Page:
Like most, Brion thought Snap Decision – who won last year’s Gwathmey by 9 lengths and finished a neck behind The Mean Queen in the Grand National in October – would charge past coming to the race’s final stages. And then her horse found a little more.

“The Snap Decision of two years ago, a year ago, that wouldn’t have been anything to him,” she said of the 14-pound weight break in Iranistan’s favor. “He got there, loomed like he was going by and then Iranistan stuck his head in front again. Iranistan has changed, he used to be too keen early. Now he just keeps galloping and galloping.”

Bred in Kentucky by Crossed Sabres Farm, the 8-year-old has won seven of 14 starts over jumps with earnings of $285,000. 

Who’s Wining, Riding, Training?
Nobody is busier than jockey Parker Hendriks, who has ridden in every possible jump race on the schedule so far – his 23 mounts include all four hurdle races at Aiken, all three timber races at Cheshire, all five hurdle races at the Carolina Cup, all four hurdle races at Tryon, plus five hurdle races, a timber race and a cross-country at Middleburg Spring. And he’s got a ride in each of the five races at the Queen’s Cup Saturday.

The busy schedule has translated to success with seven wins, five seconds, a third and $168,150 in purses. He lost his apprentice allowance, and turned professional, so he’ll miss at least a race or two the rest of the way but he’s three ahead of amateur Freddie Procter and four up on last year’s champion Graham Watters.

The son of jump jockeys turned trainers Ricky Hendriks (champion jockey of 1986 and 1987) and Sanna Neilson (Maryland Hunt Cup winner, Iroquois winner, Colonial Cup winner, trainer of McDynamo, etc.), Hendriks picked up the bulk of the rides for Brion, who said the 18-year-old will be aboard The Mean Queen whenever she makes her 2022 debut as Irishman Richie Condon did not return for the spring NSA season.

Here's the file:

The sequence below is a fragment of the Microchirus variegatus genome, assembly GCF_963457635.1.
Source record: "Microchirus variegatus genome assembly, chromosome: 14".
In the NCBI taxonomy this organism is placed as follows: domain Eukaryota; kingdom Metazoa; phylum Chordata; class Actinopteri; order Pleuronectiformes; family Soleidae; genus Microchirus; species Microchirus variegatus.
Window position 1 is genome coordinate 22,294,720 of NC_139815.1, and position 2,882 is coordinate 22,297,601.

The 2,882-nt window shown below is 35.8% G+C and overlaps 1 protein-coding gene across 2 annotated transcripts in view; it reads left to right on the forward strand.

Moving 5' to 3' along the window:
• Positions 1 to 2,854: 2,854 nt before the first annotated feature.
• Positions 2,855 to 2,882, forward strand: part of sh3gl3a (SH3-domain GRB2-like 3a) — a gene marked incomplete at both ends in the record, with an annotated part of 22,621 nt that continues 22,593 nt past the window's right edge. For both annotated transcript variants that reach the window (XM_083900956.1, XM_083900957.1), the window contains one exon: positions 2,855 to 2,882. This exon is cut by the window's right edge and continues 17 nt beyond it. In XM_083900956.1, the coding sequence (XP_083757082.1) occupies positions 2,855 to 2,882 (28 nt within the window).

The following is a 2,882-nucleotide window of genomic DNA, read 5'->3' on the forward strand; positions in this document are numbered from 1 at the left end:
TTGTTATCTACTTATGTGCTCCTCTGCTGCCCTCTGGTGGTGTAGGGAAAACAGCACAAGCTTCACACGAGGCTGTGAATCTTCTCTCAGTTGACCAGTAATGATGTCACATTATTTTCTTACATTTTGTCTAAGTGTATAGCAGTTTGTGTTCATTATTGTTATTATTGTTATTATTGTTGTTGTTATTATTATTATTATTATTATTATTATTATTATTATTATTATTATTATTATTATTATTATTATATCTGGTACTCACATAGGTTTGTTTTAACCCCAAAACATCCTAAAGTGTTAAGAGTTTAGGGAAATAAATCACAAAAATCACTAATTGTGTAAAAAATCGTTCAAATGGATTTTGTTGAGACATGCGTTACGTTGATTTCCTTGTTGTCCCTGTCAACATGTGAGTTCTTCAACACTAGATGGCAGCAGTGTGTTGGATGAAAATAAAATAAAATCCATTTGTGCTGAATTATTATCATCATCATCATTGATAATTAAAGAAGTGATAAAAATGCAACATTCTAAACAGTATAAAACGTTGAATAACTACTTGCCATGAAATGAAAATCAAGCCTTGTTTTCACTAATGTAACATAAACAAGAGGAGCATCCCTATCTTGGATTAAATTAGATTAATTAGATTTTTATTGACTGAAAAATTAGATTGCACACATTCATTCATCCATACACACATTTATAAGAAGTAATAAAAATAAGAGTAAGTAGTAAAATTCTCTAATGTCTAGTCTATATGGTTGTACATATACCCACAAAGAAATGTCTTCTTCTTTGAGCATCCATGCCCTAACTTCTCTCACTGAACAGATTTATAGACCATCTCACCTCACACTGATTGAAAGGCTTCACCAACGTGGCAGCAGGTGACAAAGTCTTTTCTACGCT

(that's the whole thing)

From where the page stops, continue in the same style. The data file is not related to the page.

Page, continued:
Trainer Leslie Young started even faster than Hendriks with eight wins including a My Lady’s Manor timber stakes score with Tomgarrow. Last year’s timber champion started 2021 with four consecutive seconds, then won the International Gold Cup to clinch the title. He picked up where he left off in the Manor, fending off Mystic Strike and Schoodic to win the $50,000 stakes for Leipers Fork Steeplechasers. Young’s stable added six seconds and three thirds for a streaking 17-for-22 (.772) in the first three.

“I’ve always wanted to win one of these,” Young said after the Manor. “It’s weird. I grew up as a kid with my mom and dad driving to these things and what I found so amazing was watching all the oldtimers do it. I remember that. This is a bucket-list race.”

See NSA standings for more.

NOTES: The Brion horses have landed every hurdle feature on the circuit – Boulette (two handicap hurdles), Historic Heart (the Carolina Cup), Iranistan (Temple Gwathmey) – to put the trainer in second with seven wins. She shows the way in terms of earnings with $183,800 . . . Jack Fisher lone win this season came with Storm Team over timber at Middleburg, but the Hall of Famer typically skips the early meets down south and continues to unveil promising maidens from his Maryland barn including six on Saturday . . . The Maryland Horse Breeders Association offered owner and breeder bonuses on in-state jump races for the first time in 2022 and immediately showed why at Saturday’s Grand National timber meet. Maryland-breds Road To Oz and Awesome Adrian finished 1-2 in the $30,000 feature, Bogey’s Image was third in the maiden and Include It won the apprentice-rider race. In all, bonuses of nearly $19,000 will go to owners, breeders and stallion owners for the four races . . . Trainer Willie Dowling won a maiden hurdle at Middleburg with Take Profit, who ousted a deep field of 10 including runners from Fisher, Young and Brion. Owned by Kiplin Hall, the 4-year-old winner was fourth in last year’s Bald Eagle Derby turf stakes at Pimlico for trainer Jeremiah O’Dwyer.